IRELAND So my mother is—was Irish, and my father—my father was—his—his forebears arrived in—what the—Woburn, Mass., in 1647. So they were old English. And they were—they were dissidents. My father was a freethinker. Wasn't particularly attached to any church at all. Never went to church. He eventually was baptized at ninety-six so he could be buried in the family plot up there in—in Maine. Yeah. Kind of a [unintelligible]—yeah. So, yeah, during my father's—my grandfather had a—was apprenticed to his father, who was in construction trades, as a contractor and builder in Newton Centre [Massachusetts]. And then he went to Garden City [New York] in 19- —let's see, Dad was three, so it had to be around 1909 or something like that. And then he worked there until—and was very successful until the Crash [the Great Depression]. And then he had all his money tied up in nine houses, the story goes. Not really. It was actually—I've seen—we went back and looked at some of the houses in Garden City—and had to sell them for nothing. And then he went to live in their beach cottage at Goose Rocks Beach in Maine, and my father went to the University of Maine during the Depression. And so did his brother Rich. Donny [Ireland], who is—was my gay uncle, who just died—my father's youngest brother was gay. He went to MIT [Massachusetts Institute of Technology] on the G.I. Bill, where he met his partner of forty-five years, which was kind of amazing back then. And they would always come by and introduce, like, the "special friend" or something and had these stories about building the powder room in their house. And you're kind of going, like, Yeah, c'mon, you know, yeah. So it was that kind of closeted thing. And my mother never encouraged my contact with Donny at all. She didn't like Donny. I think she knew I was gay, and she was doing everything she could to discourage me.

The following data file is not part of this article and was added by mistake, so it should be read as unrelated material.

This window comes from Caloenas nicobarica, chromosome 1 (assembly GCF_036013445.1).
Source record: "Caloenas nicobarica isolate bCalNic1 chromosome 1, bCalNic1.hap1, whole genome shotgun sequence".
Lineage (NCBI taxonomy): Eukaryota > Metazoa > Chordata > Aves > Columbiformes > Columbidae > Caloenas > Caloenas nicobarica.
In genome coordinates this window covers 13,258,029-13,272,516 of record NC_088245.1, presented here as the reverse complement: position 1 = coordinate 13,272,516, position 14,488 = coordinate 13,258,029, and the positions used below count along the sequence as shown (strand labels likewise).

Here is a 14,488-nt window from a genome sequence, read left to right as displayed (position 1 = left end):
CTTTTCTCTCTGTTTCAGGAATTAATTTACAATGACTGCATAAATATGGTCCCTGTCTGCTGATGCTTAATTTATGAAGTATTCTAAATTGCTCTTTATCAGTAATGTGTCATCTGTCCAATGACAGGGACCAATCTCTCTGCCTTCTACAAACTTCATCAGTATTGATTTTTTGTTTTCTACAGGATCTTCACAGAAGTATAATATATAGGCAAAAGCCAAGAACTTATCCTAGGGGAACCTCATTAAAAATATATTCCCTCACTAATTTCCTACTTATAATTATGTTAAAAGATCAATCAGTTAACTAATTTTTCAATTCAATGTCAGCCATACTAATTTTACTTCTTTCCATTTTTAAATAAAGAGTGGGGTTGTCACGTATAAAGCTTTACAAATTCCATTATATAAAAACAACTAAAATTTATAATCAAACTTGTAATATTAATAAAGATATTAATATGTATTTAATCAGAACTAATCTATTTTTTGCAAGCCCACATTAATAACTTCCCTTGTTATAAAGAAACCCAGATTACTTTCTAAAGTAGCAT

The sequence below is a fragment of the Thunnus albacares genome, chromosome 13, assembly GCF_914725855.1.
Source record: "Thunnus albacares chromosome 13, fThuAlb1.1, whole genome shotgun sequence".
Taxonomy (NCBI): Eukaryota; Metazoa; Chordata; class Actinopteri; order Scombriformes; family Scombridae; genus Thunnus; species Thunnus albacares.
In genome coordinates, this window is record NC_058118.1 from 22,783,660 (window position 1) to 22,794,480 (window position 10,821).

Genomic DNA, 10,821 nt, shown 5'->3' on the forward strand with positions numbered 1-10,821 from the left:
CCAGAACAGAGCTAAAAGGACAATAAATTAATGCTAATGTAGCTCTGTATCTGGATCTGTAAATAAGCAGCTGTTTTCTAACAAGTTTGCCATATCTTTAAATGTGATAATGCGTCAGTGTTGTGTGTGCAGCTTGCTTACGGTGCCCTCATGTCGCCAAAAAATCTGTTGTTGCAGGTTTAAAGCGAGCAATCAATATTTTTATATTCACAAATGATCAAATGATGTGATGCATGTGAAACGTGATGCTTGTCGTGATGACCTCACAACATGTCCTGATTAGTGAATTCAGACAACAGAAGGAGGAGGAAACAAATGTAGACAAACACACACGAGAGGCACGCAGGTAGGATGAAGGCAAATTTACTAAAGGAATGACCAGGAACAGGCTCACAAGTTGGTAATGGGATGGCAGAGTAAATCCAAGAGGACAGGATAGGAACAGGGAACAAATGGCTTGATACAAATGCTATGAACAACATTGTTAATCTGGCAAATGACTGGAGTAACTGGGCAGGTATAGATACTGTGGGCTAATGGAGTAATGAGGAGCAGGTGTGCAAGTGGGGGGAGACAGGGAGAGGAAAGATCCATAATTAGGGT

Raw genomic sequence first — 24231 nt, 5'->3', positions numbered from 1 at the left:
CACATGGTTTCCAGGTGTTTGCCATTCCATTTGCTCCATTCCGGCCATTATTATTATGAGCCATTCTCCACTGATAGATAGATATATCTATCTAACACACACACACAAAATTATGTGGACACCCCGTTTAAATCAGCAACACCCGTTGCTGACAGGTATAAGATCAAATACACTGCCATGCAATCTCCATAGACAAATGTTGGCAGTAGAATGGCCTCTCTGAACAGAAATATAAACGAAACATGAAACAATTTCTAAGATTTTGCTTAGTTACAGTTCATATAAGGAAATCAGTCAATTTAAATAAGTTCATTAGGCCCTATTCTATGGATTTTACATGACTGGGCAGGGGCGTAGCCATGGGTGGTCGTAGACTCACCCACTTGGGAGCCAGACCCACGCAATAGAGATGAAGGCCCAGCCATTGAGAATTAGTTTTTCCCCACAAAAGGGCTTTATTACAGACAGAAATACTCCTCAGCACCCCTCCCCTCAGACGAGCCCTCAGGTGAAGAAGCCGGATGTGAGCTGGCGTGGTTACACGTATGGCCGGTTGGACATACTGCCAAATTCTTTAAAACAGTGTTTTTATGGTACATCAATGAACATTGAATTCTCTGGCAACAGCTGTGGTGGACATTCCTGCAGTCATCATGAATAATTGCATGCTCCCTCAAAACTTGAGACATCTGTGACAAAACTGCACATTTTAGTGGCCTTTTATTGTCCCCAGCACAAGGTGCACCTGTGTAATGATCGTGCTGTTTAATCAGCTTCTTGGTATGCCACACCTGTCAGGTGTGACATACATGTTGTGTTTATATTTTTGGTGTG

MAC NEILL Can you tell me about the neighborhood you grew up in or more about the town you grew up in?